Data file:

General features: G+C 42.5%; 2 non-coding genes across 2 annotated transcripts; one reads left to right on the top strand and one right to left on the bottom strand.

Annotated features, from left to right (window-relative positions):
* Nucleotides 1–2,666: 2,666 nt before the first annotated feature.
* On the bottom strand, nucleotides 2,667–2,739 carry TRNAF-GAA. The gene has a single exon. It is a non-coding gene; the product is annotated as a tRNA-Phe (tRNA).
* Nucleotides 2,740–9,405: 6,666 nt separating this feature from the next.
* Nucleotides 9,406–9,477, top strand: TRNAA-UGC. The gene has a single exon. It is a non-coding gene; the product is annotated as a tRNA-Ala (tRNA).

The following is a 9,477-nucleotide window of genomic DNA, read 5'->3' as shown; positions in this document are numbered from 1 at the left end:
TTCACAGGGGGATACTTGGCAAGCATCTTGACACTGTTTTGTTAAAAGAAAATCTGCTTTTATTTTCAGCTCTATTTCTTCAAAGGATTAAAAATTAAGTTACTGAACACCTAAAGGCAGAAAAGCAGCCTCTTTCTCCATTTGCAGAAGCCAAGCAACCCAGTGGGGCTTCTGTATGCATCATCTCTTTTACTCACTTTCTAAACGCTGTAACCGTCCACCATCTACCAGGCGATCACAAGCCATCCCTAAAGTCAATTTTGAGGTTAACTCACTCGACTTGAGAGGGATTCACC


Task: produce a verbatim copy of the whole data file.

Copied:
General features: G+C 42.5%; 2 non-coding genes across 2 annotated transcripts; one reads left to right on the top strand and one right to left on the bottom strand.

Annotated features, from left to right (window-relative positions):
* Nucleotides 1–2,666: 2,666 nt before the first annotated feature.
* On the bottom strand, nucleotides 2,667–2,739 carry TRNAF-GAA. The gene has a single exon. It is a non-coding gene; the product is annotated as a tRNA-Phe (tRNA).
* Nucleotides 2,740–9,405: 6,666 nt separating this feature from the next.
* Nucleotides 9,406–9,477, top strand: TRNAA-UGC. The gene has a single exon. It is a non-coding gene; the product is annotated as a tRNA-Ala (tRNA).

The following is a 9,477-nucleotide window of genomic DNA, read 5'->3' as shown; positions in this document are numbered from 1 at the left end:
TTCACAGGGGGATACTTGGCAAGCATCTTGACACTGTTTTGTTAAAAGAAAATCTGCTTTTATTTTCAGCTCTATTTCTTCAAAGGATTAAAAATTAAGTTACTGAACACCTAAAGGCAGAAAAGCAGCCTCTTTCTCCATTTGCAGAAGCCAAGCAACCCAGTGGGGCTTCTGTATGCATCATCTCTTTTACTCACTTTCTAAACGCTGTAACCGTCCACCATCTACCAGGCGATCACAAGCCATCCCTAAAGTCAATTTTGAGGTTAACTCACTCGACTTGAGAGGGATTCACC